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Boosted by risk appetite! Will Kiwi bulls extend their wins this week? Here are the potential catalysts.

Quarterly CPI (Oct. 15, 9:45 pm GMT)

Market bulls charged for the Kiwi last July when the “sectoral factor model” of the quarterly CPI report – RBNZ’s preferred core inflation gauge – pointed to a faster price increase and possibly a rate hike from the central bank down the road.

This week analysts expect to see that quarterly prices have risen by 0.7% in Q3 2018, faster than the Q2’s 0.4% rate.

Remember that inflation remaining below the RBNZ’s 2.0% target is one of the reasons why the central bank still thinks the economy needs “continued supportive monetary policy.”

Faster-than-expected price increases (both from headline or the sectoral factor model) could bring the bulls back to the Kiwi’s yard. On the other hand, a downside surprise could extend the Kiwi’s bearish streak, at least until a new catalyst comes along.

Overall risk sentiment

As you can see below, market sentiment and dollar selloff pulled the Kiwi higher last week.

This week pay close attention to continuation or reversal of last week’s trends in the equities and bonds markets.

Trump lay the blame on the Fed’s tightening schedule last week and caused havoc on dollar demand, so it will be interesting to see if he sticks to the narrative if last week’s trends continue.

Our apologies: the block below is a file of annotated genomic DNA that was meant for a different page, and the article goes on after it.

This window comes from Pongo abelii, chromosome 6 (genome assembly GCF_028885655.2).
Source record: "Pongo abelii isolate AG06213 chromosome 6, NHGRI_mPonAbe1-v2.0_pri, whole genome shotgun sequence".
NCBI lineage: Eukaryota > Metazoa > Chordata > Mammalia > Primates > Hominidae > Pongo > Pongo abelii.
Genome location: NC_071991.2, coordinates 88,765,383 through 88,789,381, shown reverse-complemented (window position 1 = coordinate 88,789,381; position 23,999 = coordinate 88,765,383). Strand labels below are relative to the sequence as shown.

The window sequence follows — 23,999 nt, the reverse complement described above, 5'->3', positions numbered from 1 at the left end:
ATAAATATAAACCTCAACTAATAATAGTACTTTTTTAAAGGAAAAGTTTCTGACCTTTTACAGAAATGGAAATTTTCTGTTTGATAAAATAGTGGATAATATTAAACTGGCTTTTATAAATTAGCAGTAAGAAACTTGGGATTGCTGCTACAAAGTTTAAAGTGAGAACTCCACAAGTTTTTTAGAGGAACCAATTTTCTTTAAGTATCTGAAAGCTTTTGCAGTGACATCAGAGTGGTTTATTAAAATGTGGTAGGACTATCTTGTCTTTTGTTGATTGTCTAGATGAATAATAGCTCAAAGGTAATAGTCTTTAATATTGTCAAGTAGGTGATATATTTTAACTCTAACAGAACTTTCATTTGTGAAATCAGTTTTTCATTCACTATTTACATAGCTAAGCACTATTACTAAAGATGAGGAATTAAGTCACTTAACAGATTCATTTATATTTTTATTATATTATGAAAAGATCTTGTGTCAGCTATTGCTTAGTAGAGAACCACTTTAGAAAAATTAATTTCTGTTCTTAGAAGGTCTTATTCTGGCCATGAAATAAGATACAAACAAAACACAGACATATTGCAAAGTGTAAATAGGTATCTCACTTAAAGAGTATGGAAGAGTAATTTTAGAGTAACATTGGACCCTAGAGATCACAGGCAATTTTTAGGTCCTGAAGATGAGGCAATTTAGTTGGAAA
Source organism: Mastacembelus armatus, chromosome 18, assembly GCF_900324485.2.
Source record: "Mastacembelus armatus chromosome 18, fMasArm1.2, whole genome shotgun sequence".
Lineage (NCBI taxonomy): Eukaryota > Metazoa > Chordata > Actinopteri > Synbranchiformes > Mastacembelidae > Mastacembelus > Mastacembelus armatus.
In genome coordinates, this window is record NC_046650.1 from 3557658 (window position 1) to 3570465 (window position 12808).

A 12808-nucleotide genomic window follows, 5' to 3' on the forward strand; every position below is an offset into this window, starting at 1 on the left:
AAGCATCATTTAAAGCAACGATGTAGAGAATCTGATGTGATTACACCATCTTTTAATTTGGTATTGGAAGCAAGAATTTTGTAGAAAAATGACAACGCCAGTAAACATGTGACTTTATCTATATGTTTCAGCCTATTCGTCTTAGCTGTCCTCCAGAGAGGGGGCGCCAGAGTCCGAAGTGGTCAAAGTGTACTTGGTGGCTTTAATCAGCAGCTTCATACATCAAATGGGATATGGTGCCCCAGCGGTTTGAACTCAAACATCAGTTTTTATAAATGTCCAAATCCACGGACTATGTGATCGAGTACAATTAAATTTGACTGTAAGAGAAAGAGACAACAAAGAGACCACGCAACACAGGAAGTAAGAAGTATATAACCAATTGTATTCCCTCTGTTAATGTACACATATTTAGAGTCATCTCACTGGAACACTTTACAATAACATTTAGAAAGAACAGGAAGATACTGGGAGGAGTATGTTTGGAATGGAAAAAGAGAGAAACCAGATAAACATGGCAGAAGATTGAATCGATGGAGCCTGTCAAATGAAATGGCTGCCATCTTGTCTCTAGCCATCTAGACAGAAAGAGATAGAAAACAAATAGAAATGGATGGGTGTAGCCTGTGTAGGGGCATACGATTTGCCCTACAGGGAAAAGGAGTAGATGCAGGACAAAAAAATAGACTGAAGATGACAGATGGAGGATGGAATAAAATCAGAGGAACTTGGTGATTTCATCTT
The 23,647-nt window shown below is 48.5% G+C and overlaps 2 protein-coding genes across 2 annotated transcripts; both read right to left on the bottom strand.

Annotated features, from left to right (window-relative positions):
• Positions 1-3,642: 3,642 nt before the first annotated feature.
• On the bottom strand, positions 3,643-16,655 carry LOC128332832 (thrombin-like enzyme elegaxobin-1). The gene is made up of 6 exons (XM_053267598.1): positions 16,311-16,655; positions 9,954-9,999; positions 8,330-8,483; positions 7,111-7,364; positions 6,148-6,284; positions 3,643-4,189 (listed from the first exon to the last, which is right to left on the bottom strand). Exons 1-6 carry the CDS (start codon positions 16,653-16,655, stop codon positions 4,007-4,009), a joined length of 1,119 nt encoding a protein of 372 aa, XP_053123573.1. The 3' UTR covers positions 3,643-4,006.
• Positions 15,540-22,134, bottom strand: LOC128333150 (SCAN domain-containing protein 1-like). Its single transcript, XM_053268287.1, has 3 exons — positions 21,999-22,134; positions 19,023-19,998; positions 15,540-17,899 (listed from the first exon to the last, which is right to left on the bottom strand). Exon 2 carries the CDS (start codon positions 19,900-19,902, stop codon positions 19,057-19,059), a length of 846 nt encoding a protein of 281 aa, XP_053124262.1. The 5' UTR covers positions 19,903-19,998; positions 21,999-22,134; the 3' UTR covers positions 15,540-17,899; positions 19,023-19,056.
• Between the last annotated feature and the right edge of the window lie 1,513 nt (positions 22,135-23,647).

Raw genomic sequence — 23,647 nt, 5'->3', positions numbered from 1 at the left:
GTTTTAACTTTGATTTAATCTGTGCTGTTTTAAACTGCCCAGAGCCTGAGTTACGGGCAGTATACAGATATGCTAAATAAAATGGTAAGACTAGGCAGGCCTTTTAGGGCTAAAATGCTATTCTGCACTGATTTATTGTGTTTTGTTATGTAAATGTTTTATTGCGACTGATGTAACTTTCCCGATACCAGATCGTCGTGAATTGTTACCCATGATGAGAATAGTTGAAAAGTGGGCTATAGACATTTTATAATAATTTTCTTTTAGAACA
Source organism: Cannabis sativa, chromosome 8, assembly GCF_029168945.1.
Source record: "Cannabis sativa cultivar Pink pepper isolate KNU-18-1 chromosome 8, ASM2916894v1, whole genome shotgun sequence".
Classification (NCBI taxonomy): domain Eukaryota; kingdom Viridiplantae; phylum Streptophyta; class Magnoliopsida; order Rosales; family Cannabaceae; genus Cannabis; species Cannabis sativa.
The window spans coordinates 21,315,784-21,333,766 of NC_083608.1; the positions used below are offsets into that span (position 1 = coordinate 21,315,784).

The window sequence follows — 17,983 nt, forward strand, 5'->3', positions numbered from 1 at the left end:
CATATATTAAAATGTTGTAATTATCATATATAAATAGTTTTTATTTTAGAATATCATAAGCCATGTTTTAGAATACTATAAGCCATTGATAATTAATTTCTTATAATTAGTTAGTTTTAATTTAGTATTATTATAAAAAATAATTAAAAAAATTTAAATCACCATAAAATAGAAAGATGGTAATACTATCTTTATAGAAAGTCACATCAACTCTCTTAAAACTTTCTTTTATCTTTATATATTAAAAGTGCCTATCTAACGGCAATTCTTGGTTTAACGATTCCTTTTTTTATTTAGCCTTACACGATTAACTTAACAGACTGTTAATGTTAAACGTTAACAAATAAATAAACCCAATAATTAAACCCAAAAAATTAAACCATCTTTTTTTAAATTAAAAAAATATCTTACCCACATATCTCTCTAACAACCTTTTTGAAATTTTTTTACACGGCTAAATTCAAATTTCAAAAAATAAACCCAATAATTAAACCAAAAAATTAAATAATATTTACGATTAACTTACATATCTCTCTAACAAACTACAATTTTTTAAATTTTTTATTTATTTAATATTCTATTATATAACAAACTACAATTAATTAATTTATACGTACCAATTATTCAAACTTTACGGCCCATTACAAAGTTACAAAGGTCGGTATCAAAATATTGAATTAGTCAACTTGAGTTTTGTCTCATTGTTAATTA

The Donald has also yet to comment on China’s latest trade data, so we could see some U.S.-China trade war action if the POTUS does end up tweeting a word or two about it.

Last Week’s Price Review

The Kiwi apparently had a reversal of fortune since it was last week’s biggest loser but is currently at the head of the forex pack this week (as of 7:00).

And like the Aussie. Kiwi bulls can thank Trump and the Greenback’s overall weakness for the Kiwi’s good performance since risk aversion was the dominant sentiment this week.

Overlay of NZD Pairs: 1-Hour Forex Chart
Overlay of NZD Pairs: 1-Hour Forex Chart

Like the Aussie, the Kiwi found some buyers at the start of the week, even though risk aversion prevailed. And like the Aussie, the Kiwi’s rise may have been due to the PBoC’s liquidity injection and/or short covering after last week’s NZD sell-off.

Demand for the Kiwi was only limited, though, likely because of the risk-off vibes. And so the Kiwi began trading sideways after that.

The Kiwi would begin moving uniformly higher again during Tuesday’s U.S. session, very likely because of the risk-on vibes at the time. Risk-taking then persisted until Wednesday’s Asian session, so the Kiwi raked in even more gains.

However, risk aversion returned in force during Wednesday’s London session and then intensified during Wednesday’s U.S. session, so the Kiwi staged a broad-based retreat (except against CAD and AUD).

Fortunately for the Kiwi, Trump said the following during the late U.S. session:

“I think the Fed is making a mistake. They are so tight. I think the Fed has gone crazy.”

The Kiwi then trended broadly and strongly higher after that before finally encountering sellers again during the later half of Thursday’s U.S. session, likely because of the risk-off vibes at the time. NZD pairs are still well above last week’s closing prices, though.

Incidentally, the Kiwi’s rally in the wake of Trump’s comments against the Fed helped to cement the Kiwi’s gains, so Kiwi bulls can sing their praises to Trump for the Kiwi’s good performance this week.